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I wrote a function for interacting with my PIC16F1788. The code sends pulses out the RC4 port at a specific frequency, to make an LED blink according to that frequency. So the LED will blink faster or slower depending on the magnitude of the frequency. I decided to take a blinking code and vary the delay time according to my input frequency as follows.

void blink(int frequency){
/* starts the LED blinking at a particular frequency */

while(1)
{ 
 PORTCbits.RC4=0XFF;  // RC4 on
 __delay_ms(1000/frequency);   // time in ms dealing with frequency values in kHz
 PORTcbits.RC4=0X00;   // RC4 off
 __delay_ms(1000/frequency);   // time in ms dealing with frequency values in kHz
}



}

would this code work, is this a good idea ,and is there anyway that I could improve it?

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  • \$\begingroup\$ I find this an odd question. It resembles the sample code on page 7 of this tutorial, except you've changed some stuff. Yet you haven't included the relevant struct definitions to make that change meaningful. Furthermore, your inconsistent capitalization is suspicious — probably wrong — so I'm putting this question on hold as probably broken code. Please add some relevant detail to make it a fully working program. \$\endgroup\$ – 200_success Feb 22 '15 at 7:59
  • \$\begingroup\$ what I am trying to do is to blink an LED at pin RC4 depending on the input frequency of a signal input. so as the signal frequency changes the LED's will blink faster or slower. This is just a beginners code as I am trying to learn how to code PIC's thanks. \$\endgroup\$ – sam brosteain Feb 22 '15 at 14:45
  • \$\begingroup\$ What you wrote is an infinite loop, so the frequency will never get a chance to change. Code Review is the place to review working, almost-finished code. If you need help getting something working, Stack Overflow or Electrical Engineering would be the place to ask. \$\endgroup\$ – 200_success Feb 22 '15 at 15:37
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Your code:

void fault_blink(int frequency){
/* starts the LED blinking at a particular frequency */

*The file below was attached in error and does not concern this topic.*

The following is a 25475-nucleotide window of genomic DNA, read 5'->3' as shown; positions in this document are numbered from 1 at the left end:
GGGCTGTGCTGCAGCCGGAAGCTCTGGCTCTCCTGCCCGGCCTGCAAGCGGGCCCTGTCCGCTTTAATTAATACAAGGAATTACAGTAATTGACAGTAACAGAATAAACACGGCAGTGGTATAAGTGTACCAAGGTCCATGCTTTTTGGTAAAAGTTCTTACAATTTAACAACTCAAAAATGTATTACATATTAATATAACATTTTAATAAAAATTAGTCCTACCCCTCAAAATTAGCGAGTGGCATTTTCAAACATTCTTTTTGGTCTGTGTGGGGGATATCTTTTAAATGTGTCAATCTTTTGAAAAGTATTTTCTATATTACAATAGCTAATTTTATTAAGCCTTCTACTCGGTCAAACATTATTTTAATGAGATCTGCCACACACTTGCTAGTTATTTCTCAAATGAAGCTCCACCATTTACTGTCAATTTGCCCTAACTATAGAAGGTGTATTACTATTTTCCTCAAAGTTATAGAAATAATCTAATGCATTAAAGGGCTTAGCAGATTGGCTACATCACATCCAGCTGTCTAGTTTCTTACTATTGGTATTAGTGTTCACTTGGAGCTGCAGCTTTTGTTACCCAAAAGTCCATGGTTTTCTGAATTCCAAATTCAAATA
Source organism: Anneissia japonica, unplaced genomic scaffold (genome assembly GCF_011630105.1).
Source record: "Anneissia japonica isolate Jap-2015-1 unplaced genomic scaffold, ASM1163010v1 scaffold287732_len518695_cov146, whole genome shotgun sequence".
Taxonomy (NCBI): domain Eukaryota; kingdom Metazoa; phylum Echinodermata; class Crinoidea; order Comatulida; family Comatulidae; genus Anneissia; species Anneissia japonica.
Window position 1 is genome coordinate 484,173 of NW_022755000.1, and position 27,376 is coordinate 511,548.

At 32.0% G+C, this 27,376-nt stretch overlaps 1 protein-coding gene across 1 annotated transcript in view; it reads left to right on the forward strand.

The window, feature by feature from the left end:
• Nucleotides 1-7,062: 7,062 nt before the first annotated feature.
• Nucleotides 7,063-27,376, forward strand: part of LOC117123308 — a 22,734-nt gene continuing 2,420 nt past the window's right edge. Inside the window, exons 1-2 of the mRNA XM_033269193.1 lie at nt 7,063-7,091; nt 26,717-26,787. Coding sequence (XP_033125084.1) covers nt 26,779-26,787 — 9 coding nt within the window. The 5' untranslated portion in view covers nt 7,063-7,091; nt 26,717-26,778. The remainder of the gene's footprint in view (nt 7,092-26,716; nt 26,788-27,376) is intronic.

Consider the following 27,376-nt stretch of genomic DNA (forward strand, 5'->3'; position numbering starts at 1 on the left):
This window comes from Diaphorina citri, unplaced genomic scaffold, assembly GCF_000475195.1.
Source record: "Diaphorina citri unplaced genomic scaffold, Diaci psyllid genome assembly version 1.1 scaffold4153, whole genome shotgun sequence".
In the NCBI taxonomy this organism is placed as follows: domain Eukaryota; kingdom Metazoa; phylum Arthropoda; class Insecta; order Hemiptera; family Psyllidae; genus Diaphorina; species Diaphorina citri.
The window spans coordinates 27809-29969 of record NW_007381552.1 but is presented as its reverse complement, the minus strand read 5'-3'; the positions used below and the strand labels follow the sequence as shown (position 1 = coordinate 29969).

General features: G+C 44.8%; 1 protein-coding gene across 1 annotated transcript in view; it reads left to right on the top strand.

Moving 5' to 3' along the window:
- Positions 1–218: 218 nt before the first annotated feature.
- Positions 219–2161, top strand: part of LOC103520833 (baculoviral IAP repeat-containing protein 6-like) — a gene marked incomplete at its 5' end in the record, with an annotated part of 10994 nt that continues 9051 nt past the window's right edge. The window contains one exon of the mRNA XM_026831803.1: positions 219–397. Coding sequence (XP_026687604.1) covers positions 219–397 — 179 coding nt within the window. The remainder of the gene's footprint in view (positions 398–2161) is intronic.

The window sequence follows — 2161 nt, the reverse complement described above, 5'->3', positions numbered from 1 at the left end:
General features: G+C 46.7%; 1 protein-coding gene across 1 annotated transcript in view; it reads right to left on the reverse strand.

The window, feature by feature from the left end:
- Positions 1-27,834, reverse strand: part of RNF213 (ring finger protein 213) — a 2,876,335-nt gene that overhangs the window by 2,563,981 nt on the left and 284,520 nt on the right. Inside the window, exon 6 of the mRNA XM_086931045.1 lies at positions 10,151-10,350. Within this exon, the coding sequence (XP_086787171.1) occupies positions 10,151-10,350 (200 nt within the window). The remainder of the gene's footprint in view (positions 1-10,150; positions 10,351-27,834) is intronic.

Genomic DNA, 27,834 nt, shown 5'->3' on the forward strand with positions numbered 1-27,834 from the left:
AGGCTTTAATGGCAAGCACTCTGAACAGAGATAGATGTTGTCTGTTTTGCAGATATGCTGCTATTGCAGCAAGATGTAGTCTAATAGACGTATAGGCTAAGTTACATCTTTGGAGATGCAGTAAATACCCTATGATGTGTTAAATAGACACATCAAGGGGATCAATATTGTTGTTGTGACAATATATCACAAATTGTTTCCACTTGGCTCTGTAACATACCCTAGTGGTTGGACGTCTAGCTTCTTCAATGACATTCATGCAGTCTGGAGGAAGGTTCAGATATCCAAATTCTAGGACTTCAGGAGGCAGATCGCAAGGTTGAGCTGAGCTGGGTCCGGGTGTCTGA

while(1)
{ 
 PORTCbits.RC4=0XFF;  // RC4 on
 __delay_ms(1000/frequency);   // time in ms dealing with frequency values in kHz
 PORTcbits.RC4=0X00;   // RC4 off
 __delay_ms(1000/frequency);   // time in ms dealing with frequency values in kHz
}
}

Indentation

The body of the fault_blink function should be indented, along with the body of the while loop.

The code now:

void fault_blink(int frequency){
/* starts the LED blinking at a particular frequency */

    while(1)
    { 
         PORTCbits.RC4=0XFF;  // RC4 on
         __delay_ms(1000/frequency);   // time in ms dealing with frequency values in kHz
         PORTcbits.RC4=0X00;   // RC4 off
         __delay_ms(1000/frequency);   // time in ms dealing with frequency values in kHz
    }
}

Spacing

To enhance readability, there should be spaces around arithmetic operators and = signs.

The code now:

void fault_blink(int frequency) {
/* starts the LED blinking at a particular frequency */

    while(1)
    { 
         PORTCbits.RC4 = 0XFF;  // RC4 on
         __delay_ms(1000 / frequency);   // time in ms dealing with frequency values in kHz
         PORTcbits.RC4 = 0X00;   // RC4 off
         __delay_ms(1000 / frequency);   // time in ms dealing with frequency values in kHz
    }
}

0X vs 0x

This isn't the biggest thing, but most people have a lower-case 'x' when defining a number as a hexadecimal number.

The code now:

void fault_blink(int frequency) {
/* starts the LED blinking at a particular frequency */

    while(1)
    { 
         PORTCbits.RC4 = 0xFF;  // RC4 on
         __delay_ms(1000 / frequency);   // time in ms dealing with frequency values in kHz
         PORTcbits.RC4 = 0x00;   // RC4 off
         __delay_ms(1000 / frequency);   // time in ms dealing with frequency values in kHz
    }
}

Unnecessary comments

Don't repeat your comments; especially when the original comment is very near.

In this part of your code:

PORTCbits.RC4=0XFF;  // RC4 on
__delay_ms(1000/frequency);   // time in ms dealing with frequency values in kHz
PORTcbits.RC4=0X00;   // RC4 off
__delay_ms(1000/frequency);   // time in ms dealing with frequency values in kHz

You can remove the comment on the second __delay_ms call as the comment is identical to the call right above it.

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